Today: April 11, 2024

X-Men: Days Of Future Past

There is a whiff of destiny about X-Men: Days Of Future Past and not just in the plot of the film. For while Marvel are assembling their Avengers for a second round and DC scrabble to justify a Justice League Of America movie so Bryan Singer is returning to his mutant gang, the original movie superhero collective. For it was Singer’s 2000 original X-Men movie that arguably helped launch the superhero genre firmly into the box-office behemoth it has now become.

But while the superhero genre has gone from strength to super-powered strength Singer’s career has never been as admired as when he was looking after Wolverine et al. Indeed, besides Matthew Vaughn’s barnstorming X-Men: First Class, the X-Men have almost become a footnote compared to Iron Man’s gang and Batman’s buddies. So does X-Men: Days Of Future Past put the mutants back on the map where they belong?

Future Past sets its stall out early on with a near future earth decimated by the Sentinels; robots engineered to seek out and destroy all mutants and the humans who aid them. It’s a bleak world, an apocalyptic holocaust as mutant bodies are piled high. And the last remaining X-Men, led by Charles Xavier (Patrick Stewart) – seemingly resurrected after the events of The Last Stand – are desperate to bring an end to the war. In order to do this they will use Kitty Pryde (Ellen Page) to transport Wolverine’s (Hugh Jackman) consciousness back in time to his younger body to prevent a deeper shade of blue Mystique (Jennifer Lawrence) from killing the scientist responsible for the Sentinels, Dr. Bolivar Trask (Peter Dinklage).

So far so Terminator meets Back To The Future. But where most of the action lies is in re-uniting a young, now drug fuelled, Xavier (James McAvoy) with the incarcerated Magneto (Michael Fassbender). At first the two bristle, then implode before finally putting their differences to one side only for things to go darker than either could have expected. Their destinations may be forever entwined but they may not always take the same route to get there.

Singer and screenwriter Simon Kinberg waste no time in letting you know there’s lots of back-story to catch-up on here but most of it is covered in a Basil Exposition moment from the dulcet tones of Patrick Stewart. Would it help to have seen all of the X-Men film up to this point? Yes. Is it essential? Probably not, it just means you’ll miss out on sly nods, cheeky winks and outright homage to past events.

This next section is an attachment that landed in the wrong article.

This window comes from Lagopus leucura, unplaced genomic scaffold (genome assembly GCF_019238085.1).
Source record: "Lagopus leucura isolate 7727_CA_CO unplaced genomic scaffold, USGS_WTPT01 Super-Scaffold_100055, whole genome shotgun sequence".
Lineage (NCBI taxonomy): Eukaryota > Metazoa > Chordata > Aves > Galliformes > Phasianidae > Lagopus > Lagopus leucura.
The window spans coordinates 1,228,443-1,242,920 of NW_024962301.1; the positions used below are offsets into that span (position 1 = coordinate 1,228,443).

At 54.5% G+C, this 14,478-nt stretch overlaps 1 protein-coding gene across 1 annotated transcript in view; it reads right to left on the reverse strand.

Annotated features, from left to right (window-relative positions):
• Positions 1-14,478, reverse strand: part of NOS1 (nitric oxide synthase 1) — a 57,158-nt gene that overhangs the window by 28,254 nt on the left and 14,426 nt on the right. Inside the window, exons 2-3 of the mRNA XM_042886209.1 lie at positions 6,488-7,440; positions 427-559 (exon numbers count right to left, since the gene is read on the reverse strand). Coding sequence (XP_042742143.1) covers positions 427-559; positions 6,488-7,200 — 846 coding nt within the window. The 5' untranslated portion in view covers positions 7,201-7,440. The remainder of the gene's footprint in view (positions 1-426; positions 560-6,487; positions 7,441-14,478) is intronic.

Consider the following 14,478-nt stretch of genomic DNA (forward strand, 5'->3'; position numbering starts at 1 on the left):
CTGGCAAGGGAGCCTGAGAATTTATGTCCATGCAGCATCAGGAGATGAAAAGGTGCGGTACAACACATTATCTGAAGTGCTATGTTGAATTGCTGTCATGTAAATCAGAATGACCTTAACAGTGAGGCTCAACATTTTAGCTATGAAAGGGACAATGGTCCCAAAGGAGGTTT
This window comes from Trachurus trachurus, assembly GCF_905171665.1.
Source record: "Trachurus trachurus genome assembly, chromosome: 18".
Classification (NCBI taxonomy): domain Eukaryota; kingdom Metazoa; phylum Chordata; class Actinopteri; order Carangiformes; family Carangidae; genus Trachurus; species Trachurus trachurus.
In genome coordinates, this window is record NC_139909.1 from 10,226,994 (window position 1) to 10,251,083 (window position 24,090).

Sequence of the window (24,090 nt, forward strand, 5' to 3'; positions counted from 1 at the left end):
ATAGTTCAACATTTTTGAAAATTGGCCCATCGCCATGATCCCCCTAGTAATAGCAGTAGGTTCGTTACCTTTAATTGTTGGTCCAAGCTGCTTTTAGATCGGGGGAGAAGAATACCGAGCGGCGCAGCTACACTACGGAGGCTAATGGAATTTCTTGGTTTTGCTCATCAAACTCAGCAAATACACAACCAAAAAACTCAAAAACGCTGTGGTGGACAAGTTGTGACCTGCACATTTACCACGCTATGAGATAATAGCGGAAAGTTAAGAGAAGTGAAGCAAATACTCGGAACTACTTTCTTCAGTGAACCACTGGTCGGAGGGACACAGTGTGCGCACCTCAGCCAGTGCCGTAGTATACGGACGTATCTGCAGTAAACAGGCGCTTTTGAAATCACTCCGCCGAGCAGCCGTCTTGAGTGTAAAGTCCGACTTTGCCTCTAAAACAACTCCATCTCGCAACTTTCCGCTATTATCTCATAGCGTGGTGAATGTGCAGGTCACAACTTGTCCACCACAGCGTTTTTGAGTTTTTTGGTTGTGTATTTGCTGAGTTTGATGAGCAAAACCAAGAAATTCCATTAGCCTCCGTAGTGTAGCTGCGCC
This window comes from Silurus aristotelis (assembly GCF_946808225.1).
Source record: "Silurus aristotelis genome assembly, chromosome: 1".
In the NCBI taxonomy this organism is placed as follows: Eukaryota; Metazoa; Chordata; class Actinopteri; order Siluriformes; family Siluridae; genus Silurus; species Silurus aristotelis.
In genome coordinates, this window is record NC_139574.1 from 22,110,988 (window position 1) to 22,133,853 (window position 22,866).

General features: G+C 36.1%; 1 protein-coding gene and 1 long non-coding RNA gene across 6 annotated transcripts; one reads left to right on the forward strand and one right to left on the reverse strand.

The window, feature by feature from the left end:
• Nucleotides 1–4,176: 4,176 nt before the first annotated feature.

But, like X-Men: First Class, where Days Of Future Past excels is, unlike so many big budget films of this ilk, in giving you something emotional to hang your heart on. The action is thrilling, the set pieces genuinely spectacular – Quicksilver’s (Evan Peters) prison break to release Magneto is a particular highlight – but more than anything multiple characters have multiple story arcs. And at no point do you feel like any of them are slipping through the cracks.

Kinberg and Singer clearly saw that on their roster they had a wealth of acting talent, the likes of which most movies, let alone superhero movies, can only dream of. Now an Oscar winning actress Jennifer Lawrence excels as the ever-morphing, literally and figuratively, Mystique; her slinky, sexy ways being put to wonderful use while always remaining a conflicted agent of chaos. It’s fair to say the ‘70s period costumes, after American Hustle and now this, suit her to a T. Jackman is formidable as Wolverine, being allowed to play the elder statesmen to the young upstarts of characters he’s previously been beholden to. It’s in his less jovial moments, when reaching out to the young Xavier in particular, that Jackman demonstrates some real gravity to Wolverine, a maturity normally ignored in favour of glib sarcasm. Fassbender is typically brooding and is the only main character you feel is slightly under-used. In the future Stewart and McKellan share some charming and warm moments while there are enough cameos of former, current and future X-Men to have you dancing a mutant jig. All the while James McAvoy provides the pounding heart to Days Of Future Past. His Xavier is a broken man, a shell of his future and former self. It is through his journey that you are able to invest so much into a film that has all the bells and whistles of a summer blockbuster while never letting you sit comfortably that everything will be alright on the night.

So far this summer we’ve had a lounging lizard and a sulky Spiderman, Days Of Future Past is a breath of fresh air; a thrilling, bone-claw gnawing ride that manages to dazzle with its spectacle while giving you enough character, charm and mystery to have you longing for the inevitable sequel.

Alex Moss Editor

Alex Moss’ obsession with film began the moment he witnessed the Alien burst forth from John Hurt’s stomach. It was perhaps ill-advised to witness this aged 6 but much like the beast within Hurt, he became infected by a parasite called ‘Movies’. Rarely away from his computer or a big screen, as he muses on Cinematic Deities, Alex is “more machine now than man. His mind is twisted and evil”. Email:

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